To the annoyance of some shareholders, Hugo Boss (ETR:BOSS) shares are down a considerable 34% in the last month. Indeed the recent decline has arguably caused some bitterness for shareholders who have held through the 55% drop over twelve months.
Assuming nothing else has changed, a lower share price makes a stock more attractive to potential buyers. In the long term, share prices tend to follow earnings per share, but in the short term prices bounce around in response to short term factors (which are not always obvious). The implication here is that long term investors have an opportunity when expectations of a company are too low. Perhaps the simplest way to get a read on investors' expectations of a business is to look at its Price to Earnings Ratio (PE Ratio). Investors have optimistic expectations of companies with higher P/E ratios, compared to companies with lower P/E ratios.
How Does Hugo Boss's P/E Ratio Compare To Its Peers?
Hugo Boss's P/E of 9.42 indicates relatively low sentiment towards the stock. If you look at the image below, you can see Hugo Boss has a lower P/E than the average (18.9) in the luxury industry classification.
Its relatively low P/E ratio indicates that Hugo Boss shareholders think it will struggle to do as well as other companies in its industry classification. Many investors like to buy stocks when the market is pessimistic about their prospects. It is arguably worth checking if insiders are buying shares, because that might imply they believe the stock is undervalued.
How Growth Rates Impact P/E Ratios
P/E ratios primarily reflect market expectations around earnings growth rates. Earnings growth means that in the future the 'E' will be higher. That means even if the current P/E is high, it will reduce over time if the share price stays flat. Then, a lower P/E should attract more buyers, pushing the share price up.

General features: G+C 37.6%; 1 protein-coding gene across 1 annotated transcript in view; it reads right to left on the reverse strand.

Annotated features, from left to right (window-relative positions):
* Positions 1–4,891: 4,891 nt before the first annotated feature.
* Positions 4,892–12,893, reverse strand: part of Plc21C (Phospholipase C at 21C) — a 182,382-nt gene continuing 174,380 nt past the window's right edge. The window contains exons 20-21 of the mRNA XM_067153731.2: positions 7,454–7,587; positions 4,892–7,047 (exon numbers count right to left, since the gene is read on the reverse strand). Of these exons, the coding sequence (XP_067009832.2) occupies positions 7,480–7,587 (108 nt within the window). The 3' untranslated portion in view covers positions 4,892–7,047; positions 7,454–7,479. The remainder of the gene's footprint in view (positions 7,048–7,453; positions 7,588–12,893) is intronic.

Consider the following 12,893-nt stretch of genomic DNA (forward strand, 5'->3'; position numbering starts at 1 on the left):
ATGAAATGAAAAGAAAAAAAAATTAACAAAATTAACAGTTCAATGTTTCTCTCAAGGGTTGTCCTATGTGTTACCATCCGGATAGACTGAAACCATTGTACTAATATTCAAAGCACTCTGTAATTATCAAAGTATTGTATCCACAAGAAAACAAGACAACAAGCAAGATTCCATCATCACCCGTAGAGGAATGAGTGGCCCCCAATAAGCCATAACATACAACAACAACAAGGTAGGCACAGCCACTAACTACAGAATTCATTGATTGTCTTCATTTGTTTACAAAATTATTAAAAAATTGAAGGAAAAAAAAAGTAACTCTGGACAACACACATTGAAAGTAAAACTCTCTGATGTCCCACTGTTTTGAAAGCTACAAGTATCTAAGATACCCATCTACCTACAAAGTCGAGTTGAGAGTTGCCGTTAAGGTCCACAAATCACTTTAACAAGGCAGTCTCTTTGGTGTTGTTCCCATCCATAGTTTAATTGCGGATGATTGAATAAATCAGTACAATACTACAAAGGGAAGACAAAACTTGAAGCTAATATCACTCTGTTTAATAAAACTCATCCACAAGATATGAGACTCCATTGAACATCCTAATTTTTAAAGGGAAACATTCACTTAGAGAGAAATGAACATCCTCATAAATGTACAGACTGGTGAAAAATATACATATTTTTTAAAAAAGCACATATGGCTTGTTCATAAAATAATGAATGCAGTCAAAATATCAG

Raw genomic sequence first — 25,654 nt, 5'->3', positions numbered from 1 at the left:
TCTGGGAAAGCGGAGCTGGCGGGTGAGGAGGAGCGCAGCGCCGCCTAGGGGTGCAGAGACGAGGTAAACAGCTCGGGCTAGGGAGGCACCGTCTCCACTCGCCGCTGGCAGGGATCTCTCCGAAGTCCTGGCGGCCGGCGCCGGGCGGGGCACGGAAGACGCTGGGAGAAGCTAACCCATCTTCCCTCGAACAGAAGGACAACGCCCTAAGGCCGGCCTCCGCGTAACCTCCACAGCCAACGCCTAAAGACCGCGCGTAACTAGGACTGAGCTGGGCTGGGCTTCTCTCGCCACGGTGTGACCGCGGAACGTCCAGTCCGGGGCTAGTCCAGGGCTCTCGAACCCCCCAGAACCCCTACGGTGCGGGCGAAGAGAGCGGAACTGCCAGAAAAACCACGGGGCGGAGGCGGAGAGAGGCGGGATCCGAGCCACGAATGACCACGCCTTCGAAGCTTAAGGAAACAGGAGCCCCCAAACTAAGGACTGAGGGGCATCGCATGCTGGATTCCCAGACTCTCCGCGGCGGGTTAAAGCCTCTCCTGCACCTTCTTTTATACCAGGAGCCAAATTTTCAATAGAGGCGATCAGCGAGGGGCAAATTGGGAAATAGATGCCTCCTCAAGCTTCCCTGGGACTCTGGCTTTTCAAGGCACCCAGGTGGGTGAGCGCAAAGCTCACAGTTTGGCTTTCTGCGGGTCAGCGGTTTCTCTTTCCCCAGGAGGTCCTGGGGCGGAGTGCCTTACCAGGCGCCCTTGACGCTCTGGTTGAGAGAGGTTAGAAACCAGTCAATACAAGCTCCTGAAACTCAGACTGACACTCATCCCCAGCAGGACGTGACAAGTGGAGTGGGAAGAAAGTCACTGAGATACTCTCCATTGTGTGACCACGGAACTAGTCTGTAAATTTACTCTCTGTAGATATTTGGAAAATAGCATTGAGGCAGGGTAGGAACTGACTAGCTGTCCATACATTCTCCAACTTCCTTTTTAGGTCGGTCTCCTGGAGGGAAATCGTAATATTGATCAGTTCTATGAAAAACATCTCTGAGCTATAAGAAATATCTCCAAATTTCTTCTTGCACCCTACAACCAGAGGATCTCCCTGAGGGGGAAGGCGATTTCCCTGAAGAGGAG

Hugo Boss saw earnings per share decrease by 13% last year. But over the longer term (3 years), earnings per share have increased by 2.0%. And EPS is down 9.3% a year, over the last 5 years. This might lead to muted expectations.
A Limitation: P/E Ratios Ignore Debt and Cash In The Bank
Don't forget that the P/E ratio considers market capitalization. Thus, the metric does not reflect cash or debt held by the company. The exact same company would hypothetically deserve a higher P/E ratio if it had a strong balance sheet, than if it had a weak one with lots of debt, because a cashed up company can spend on growth.
Spending on growth might be good or bad a few years later, but the point is that the P/E ratio does not account for the option (or lack thereof).
So What Does Hugo Boss's Balance Sheet Tell Us?
Hugo Boss's net debt is 2.3% of its market cap. The market might award it a higher P/E ratio if it had net cash, but its unlikely this low level of net borrowing is having a big impact on the P/E multiple.
The Verdict On Hugo Boss's P/E Ratio
Hugo Boss has a P/E of 9.4. That's below the average in the DE market, which is 16.8. The debt levels are not a major concern, but the lack of EPS growth is likely weighing on sentiment. What can be absolutely certain is that the market has become more pessimistic about Hugo Boss over the last month, with the P/E ratio falling from 14.3 back then to 9.4 today. For those who prefer invest in growth, this stock apparently offers limited promise, but the deep value investors may find the pessimism around this stock enticing.
Investors have an opportunity when market expectations about a stock are wrong. As value investor Benjamin Graham famously said, 'In the short run, the market is a voting machine but in the long run, it is a weighing machine. So this free visualization of the analyst consensus on future earnings could help you make the right decision about whether to buy, sell, or hold.
But note: Hugo Boss may not be the best stock to buy. So take a peek at this free list of interesting companies with strong recent earnings growth (and a P/E ratio below 20).
If you spot an error that warrants correction, please contact the editor at email@example.com. This article by Simply Wall St is general in nature. It does not constitute a recommendation to buy or sell any stock, and does not take account of your objectives, or your financial situation. Simply Wall St has no position in the stocks mentioned.
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